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Noble David Cook explains, in vivid detail and sweeping scope, how the conquest of the New World was achieved by a handful of Europeans--not by the sword, but by deadly disease. The Aztec and Inca empires with their teeming millions were destroyed by a few hundred Europeans whose most important weapons, though the conquerors did not realize it at the time, were diseases previously unknown in the Americas. The end result of the colonizing experience in the Americas, whether of the Portuguese, Dutch, Spanish, English, or French, was the collapse of native society.Read more
- Compulsory reading for students of the history of the Americas and European expansion
- Focuses on relationship of biological/environmental factors (especially epidemic diseases) and historical change
- Refines and extends arguments of Crosby, Stannard, and Thornton, while rejecting Henige
Reviews & endorsements
"The book challenges the Black Legend, which attempts to place all of the blame for the injustices of conquest on the Spanish, to demonstrate how all Old World peoples carried, literally though unwittingly, the germs of the destruction of American civilization." UC MEXUS NEWSSee more reviews
"...an important work that shows New World societies reeling from forces far beyond their control." Choice
"The book's strength lies in the extensive use of primary data from the various libraries. Those interested in medical history will find this monograph a pleasant and informative source of information. Overall, I found Born to Die a fascinating work that will appeal to anyone interested in the social, economic, and medical history of the New World immediately after its discovery and conquest." Robert C. Kimbrough III, MD; JAMA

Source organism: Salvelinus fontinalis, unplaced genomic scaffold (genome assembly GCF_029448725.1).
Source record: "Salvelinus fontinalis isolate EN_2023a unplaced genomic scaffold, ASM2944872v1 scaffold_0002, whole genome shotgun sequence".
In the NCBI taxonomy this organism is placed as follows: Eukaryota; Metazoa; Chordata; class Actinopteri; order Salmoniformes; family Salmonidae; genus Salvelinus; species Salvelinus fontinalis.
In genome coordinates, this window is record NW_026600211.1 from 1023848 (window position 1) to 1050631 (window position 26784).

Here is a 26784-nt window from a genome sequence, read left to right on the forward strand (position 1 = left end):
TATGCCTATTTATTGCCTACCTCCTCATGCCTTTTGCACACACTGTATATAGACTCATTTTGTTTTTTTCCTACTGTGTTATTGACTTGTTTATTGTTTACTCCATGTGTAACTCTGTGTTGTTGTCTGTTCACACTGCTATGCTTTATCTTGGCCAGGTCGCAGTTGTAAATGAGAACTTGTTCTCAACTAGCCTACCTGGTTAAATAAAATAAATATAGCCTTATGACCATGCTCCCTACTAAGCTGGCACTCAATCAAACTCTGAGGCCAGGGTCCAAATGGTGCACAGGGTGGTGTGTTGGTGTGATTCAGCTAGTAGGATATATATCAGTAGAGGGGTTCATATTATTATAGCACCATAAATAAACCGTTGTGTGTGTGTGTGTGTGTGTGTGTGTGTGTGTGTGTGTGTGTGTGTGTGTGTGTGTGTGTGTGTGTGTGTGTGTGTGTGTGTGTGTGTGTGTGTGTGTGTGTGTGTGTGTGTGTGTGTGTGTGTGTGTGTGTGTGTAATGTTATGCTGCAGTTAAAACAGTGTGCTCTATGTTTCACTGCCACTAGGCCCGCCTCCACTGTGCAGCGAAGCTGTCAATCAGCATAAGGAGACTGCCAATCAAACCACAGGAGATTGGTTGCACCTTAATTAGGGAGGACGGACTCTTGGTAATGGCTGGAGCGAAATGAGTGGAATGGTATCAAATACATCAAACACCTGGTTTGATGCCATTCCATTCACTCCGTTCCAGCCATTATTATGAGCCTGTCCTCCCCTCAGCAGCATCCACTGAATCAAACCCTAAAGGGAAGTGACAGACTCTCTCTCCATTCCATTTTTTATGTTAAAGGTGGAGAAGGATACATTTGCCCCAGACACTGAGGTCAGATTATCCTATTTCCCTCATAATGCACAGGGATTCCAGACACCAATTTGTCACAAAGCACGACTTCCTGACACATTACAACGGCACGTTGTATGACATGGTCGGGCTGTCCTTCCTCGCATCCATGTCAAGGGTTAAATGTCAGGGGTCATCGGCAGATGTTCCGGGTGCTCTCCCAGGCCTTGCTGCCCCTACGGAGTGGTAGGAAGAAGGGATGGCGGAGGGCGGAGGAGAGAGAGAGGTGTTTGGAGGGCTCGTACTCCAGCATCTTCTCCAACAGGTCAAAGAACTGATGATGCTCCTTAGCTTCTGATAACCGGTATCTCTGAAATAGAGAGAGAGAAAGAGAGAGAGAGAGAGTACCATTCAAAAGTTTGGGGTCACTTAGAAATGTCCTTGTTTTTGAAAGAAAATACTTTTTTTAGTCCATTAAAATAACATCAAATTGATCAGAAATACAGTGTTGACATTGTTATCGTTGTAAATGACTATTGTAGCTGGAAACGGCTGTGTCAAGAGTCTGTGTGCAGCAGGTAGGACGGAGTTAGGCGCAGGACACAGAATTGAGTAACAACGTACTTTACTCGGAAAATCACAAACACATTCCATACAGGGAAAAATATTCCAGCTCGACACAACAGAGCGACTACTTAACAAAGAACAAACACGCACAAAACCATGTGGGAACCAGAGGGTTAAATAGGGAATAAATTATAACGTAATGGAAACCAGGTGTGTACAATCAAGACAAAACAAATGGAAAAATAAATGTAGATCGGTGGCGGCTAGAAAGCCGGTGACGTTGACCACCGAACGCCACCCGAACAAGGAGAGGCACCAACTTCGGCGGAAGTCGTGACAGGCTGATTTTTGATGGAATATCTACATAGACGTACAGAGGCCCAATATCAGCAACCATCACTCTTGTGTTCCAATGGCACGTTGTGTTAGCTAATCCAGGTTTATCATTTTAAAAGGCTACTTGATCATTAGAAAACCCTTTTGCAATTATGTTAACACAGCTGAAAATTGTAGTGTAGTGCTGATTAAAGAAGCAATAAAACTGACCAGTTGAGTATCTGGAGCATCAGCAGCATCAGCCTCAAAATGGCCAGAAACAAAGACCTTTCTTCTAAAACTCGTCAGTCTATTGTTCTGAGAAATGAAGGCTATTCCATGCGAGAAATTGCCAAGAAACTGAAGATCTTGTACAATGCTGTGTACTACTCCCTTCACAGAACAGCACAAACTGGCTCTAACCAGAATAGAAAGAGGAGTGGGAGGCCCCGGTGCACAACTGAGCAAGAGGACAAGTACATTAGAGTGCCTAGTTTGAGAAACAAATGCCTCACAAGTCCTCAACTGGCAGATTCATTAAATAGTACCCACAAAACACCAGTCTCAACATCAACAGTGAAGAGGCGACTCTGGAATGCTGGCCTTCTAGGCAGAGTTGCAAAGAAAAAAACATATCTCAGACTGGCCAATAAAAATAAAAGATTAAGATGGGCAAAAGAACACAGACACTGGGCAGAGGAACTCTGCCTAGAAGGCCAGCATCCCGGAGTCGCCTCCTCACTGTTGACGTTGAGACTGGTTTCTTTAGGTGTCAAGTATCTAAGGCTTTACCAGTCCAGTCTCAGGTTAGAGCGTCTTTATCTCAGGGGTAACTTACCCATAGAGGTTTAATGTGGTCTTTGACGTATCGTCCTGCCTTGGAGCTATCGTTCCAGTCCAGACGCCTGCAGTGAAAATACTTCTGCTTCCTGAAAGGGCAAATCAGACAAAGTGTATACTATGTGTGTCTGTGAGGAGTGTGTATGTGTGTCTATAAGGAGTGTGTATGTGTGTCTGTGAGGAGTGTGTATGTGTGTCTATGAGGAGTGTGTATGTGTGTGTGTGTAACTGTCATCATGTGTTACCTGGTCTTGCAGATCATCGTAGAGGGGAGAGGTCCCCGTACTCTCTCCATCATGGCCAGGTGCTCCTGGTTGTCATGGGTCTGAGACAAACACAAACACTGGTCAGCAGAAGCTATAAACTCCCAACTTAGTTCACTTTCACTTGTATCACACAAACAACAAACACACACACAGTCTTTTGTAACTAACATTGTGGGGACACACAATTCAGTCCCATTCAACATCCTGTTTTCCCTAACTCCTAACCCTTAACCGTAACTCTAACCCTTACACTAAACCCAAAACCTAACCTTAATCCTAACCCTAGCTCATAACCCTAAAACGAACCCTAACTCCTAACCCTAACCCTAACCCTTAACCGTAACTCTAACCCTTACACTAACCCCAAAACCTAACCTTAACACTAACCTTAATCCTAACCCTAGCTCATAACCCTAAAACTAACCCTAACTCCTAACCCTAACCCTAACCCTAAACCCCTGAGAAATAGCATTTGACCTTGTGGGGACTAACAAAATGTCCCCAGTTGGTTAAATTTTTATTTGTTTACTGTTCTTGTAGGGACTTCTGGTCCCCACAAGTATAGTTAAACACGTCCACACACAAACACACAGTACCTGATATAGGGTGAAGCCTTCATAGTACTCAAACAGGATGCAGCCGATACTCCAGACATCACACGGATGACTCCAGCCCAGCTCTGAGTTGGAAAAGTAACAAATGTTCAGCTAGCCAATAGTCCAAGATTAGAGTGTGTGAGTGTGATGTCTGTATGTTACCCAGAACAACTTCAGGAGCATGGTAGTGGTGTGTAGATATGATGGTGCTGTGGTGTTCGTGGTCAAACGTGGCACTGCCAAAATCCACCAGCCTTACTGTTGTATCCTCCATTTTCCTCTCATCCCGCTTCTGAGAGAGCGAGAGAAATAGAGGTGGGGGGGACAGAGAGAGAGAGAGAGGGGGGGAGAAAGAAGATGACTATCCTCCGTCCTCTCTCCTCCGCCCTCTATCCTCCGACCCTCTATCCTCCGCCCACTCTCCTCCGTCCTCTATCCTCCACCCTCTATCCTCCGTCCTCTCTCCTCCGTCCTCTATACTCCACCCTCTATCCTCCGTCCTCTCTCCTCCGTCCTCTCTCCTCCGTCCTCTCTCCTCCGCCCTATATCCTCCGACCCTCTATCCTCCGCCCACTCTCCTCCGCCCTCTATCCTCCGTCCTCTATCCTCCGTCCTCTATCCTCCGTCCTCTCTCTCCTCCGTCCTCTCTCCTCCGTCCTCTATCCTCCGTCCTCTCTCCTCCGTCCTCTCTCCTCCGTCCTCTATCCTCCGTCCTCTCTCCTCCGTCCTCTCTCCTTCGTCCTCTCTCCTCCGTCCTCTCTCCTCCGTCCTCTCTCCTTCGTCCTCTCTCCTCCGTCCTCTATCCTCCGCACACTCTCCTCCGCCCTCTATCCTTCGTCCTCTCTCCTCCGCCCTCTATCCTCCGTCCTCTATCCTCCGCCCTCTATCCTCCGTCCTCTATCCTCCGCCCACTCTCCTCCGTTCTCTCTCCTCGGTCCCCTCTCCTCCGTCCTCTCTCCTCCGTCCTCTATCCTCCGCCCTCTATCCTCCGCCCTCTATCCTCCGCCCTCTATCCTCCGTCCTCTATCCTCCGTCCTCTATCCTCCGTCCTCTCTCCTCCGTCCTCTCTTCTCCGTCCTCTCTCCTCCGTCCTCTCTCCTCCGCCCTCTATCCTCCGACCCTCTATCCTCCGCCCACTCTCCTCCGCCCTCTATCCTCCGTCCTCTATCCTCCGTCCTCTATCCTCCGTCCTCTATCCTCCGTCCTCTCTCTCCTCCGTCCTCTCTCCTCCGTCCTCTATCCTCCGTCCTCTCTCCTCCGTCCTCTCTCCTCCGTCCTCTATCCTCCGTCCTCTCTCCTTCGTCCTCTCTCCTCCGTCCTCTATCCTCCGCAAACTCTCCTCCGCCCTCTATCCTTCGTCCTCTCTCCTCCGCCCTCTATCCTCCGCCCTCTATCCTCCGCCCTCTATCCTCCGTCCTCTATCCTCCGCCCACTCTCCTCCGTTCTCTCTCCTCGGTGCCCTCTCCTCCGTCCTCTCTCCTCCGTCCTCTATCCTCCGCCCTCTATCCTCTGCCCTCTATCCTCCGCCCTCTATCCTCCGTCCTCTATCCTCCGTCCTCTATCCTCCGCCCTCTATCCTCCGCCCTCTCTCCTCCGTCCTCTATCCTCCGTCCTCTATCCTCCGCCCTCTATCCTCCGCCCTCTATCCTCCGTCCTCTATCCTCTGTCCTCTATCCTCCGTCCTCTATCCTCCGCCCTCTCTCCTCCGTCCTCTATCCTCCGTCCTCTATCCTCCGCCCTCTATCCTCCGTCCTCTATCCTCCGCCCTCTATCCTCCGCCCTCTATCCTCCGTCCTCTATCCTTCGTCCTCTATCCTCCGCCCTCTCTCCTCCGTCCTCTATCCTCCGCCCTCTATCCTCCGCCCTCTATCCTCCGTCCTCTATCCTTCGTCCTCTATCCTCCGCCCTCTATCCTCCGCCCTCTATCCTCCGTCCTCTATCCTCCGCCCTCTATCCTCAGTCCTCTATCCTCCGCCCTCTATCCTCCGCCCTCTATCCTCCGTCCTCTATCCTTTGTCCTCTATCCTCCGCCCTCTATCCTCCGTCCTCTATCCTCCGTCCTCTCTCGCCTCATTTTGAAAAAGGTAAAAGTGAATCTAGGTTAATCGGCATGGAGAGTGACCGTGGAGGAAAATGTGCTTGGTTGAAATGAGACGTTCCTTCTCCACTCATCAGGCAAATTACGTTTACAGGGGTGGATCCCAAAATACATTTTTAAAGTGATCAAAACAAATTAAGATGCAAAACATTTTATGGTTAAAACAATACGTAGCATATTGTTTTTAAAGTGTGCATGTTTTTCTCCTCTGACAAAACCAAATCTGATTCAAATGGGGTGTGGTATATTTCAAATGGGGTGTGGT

"...[Cook] has produced a notable and well-written counterargument to some of the virulently anti-Spanish texts of the early 1990s." Foreign Affairs
"This is an important book which needs to be read by all who are interested in understanding the catastrophe that confronted the Amerindian peoples..." William T. Walker, Sixteenth Century Journal
"[Born to Die]...will become a standard reference in the literature of the European conquest of the Americas." J.H. Galloway, The International History Review
"Whether one is an expert or not in the role of diseases in the conquest of the New World, this book will prove an enlightening addition to your collection." Michael T. Campbell, Revista Interamericana
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- Date Published: February 1998
- format: Paperback
- isbn: 9780521627306
- length: 268 pages
- dimensions: 215 x 170 x 17 mm
- weight: 0.37kg
- contains: 15 b/w illus. 4 maps 13 tables
- availability: Available
Table of Contents
1. In the path of the hurricane: disease and the disappearance of the peoples of the Caribbean, 1492–1518
2. The deaths of Aztec Cuitlahuac and Inca Huayna Capac: the first New World pandemics
3. Settling in: epidemics and conquest to the end of the first century
4. Regional outbreaks from the 1530s to century's end
5. New arrivals: peoples and illnesses from 1600–1650
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